The crime rate is above the national average in Las Vegas, and that’s the harsh reality of the city. Granted, tourist destinations in Las Vegas are generally safer due to a heavy police presence. Crime is higher in Las Vegas than the national average by 33%.

Property crime is the most common type of crime in Las Vegas by far, with 18,793 recent reports. Luckily, violence is less common with a 1 in 164 rate in Las Vegas, and 3,938 reports as of the last census. Sticking to areas with casinos and popular restaurants generally means you’ll be closer to law enforcement and out of danger.

Location Violent Crime Property Crime Total Crime
Las Vegas 6.11 Per 1,000 29.15 Per 1,000 35.26 Per 1,000
Carson City 3.50 Per 1,000 14.47 Per 1,000 17.97 Per 1,000
Reno 6.64 Per 1,000 25.29 Per 1,000 31.93 Per 1,000

The safest cities in Las Vegas include Sun City Summerlin, Sheep Mountain, and Meadows Village. Dangerous areas include Arville St., Paradise, and Pilot Road where violence and theft and commonplace. It’s wise to travel with a group at night and avoid the aforementioned areas whenever possible.

2. Tourists

Las Vegas has been a vacation destination for millions of people each year since its inception. Each year, an average of 41-49 million people visit Las Vegas intent on gambling and living it up. There’s no doubt the tourists have a great time, but their presence directly affects residents of the city.

There is never a break from tourists in Las Vegas, and the warm weather and bright lights attract people year-round. What that means is that there is never a shortage of outsiders filling up the streets and taking up space. Las Vegas relies on tourism income to keep the city afloat, but it can wear down on Vegas natives.

3. Bad Public Transportation

Sure, there is public transportation, but it is not quite efficient or widespread. Due to a lack of routes, you’ll generally have to do a lot of walking even when you get off the bus in Las Vegas. You’d think a city with such a high population and volume of tourists would have extensive public transit, but Las Vegas doesn’t.

Even reaching some of the suburbs from Las Vegas is tricky due to a limited public transportation system. Luckily, there are reasonable Uber and Lyft rates available that come to the rescue for residents and tourists alike. You can catch Uber rides for $0.20 per minute and $1.10 or more per mile within city limits.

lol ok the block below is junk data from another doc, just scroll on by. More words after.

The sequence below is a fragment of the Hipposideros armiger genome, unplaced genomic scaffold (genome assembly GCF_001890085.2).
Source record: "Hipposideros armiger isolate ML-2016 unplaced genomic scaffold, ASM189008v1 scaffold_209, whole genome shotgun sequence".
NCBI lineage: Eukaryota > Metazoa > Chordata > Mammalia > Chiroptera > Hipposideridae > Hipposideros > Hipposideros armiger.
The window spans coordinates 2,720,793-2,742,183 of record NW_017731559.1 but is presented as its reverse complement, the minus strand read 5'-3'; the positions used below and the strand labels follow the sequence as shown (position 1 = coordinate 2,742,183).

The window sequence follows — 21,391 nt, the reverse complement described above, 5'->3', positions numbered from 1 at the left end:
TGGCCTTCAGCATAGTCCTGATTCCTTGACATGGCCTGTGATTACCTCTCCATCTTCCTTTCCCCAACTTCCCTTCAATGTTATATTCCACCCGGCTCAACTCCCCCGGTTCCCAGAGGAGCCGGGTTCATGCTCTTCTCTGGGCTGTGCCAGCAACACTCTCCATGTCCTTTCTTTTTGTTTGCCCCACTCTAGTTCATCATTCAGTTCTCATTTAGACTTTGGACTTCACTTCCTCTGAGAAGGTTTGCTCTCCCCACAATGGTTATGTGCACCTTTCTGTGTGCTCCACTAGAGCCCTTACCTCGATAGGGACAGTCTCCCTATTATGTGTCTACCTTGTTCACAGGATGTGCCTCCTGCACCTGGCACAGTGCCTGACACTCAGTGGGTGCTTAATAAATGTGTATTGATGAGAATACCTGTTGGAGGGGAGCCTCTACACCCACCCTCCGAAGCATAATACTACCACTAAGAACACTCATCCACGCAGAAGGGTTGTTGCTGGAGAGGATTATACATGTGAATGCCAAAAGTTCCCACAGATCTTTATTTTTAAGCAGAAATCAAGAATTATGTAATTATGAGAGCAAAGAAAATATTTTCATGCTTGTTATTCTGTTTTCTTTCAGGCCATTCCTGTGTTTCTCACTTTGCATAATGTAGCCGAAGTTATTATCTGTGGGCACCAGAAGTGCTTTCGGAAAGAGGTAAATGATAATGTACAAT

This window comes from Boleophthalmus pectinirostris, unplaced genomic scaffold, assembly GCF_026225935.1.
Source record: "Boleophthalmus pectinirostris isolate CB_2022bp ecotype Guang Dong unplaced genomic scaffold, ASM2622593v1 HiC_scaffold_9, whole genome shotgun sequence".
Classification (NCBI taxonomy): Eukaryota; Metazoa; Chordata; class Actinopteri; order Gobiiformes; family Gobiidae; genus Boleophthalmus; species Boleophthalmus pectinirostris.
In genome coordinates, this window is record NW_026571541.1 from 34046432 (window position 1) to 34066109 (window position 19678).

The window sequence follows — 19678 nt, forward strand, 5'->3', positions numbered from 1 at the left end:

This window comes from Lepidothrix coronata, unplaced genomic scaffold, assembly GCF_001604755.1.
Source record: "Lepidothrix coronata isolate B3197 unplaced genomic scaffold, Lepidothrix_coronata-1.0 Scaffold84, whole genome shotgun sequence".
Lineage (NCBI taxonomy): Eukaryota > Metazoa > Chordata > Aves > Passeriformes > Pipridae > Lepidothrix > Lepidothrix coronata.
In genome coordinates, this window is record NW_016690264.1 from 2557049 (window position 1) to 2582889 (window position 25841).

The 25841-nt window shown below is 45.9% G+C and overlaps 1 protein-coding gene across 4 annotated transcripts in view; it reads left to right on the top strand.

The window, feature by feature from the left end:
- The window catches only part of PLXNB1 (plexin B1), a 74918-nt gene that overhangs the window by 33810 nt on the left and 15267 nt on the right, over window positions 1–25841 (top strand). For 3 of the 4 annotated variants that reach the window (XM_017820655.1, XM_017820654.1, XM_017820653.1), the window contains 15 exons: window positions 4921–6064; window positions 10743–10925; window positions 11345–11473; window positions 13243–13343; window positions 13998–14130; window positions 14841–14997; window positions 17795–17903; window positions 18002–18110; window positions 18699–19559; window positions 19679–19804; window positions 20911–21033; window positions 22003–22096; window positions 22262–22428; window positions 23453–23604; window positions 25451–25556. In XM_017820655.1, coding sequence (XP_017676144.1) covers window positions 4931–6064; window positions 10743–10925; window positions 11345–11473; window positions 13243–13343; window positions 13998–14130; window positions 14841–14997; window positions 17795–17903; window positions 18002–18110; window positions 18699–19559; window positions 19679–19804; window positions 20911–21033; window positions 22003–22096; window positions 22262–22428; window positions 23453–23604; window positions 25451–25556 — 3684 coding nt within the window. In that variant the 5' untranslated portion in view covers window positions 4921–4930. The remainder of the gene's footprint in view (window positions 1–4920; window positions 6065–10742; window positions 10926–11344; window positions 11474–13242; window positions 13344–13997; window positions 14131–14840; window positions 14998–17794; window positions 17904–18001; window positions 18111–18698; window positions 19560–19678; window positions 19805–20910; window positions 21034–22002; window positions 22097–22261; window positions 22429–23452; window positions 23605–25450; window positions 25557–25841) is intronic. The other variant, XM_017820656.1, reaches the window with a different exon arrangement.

4. Poor Education System

Las Vegas is known for many great things, but its education system is sadly not one of them. In fact, Las Vegas is one of the worst-ranked cities in the country when it comes to education. Schools are jam-packed in Nevada and Vegas, and teacher shortages create difficulties for students.

Only 24.6% of adults in Las Vegas have a bachelor’s degree or higher, compared to the 32.1% national average. Private education is somewhat better than public schooling in Las Vegas, but it is expensive. The average cost of private tuition in Nevada is $10,526, but it varies based on the level of education.

Las Vegas Education Average Tuition Cost
Average Private School $10,526
Private Elementary School $9,621
Private High School $11,751
Las Vegas College $14,202
University of Nevada, Las Vegas $8,291 (Residents) $23,342 (Non-Residents)

Despite the small percentage of adults with degrees in Las Vegas, there are a few colleges to choose from. Las Vegas College costs $14,202 per year whether you are in-state or out of state. The University of Nevada, Las Vegas costs between $8,291 and $23,342 per year, but only boasts a 40% graduation rate.

Summing It Up

Las Vegas is an amazing place to live, but it is not without its flaws. The warm weather and casinos are a luxury, but at the expense of a constant flow of tourists. Crime is high in Las Vegas, but the Strip and many gated communities in the city are heavily protected.

You can find many affordable housing options in Las Vegas whether you rent or own. There is no state income tax in Las Vegas, and retirement income isn’t taxed either. Las Vegas is a great place to visit, live, and retire, and the pros outweigh the cons.

Nick Durante

Nick Durante is a professional writer with a primary focus on home improvement. When he is not writing about home improvement or taking on projects around the house, he likes to read and create art. He is always looking towards the newest trends in home improvement.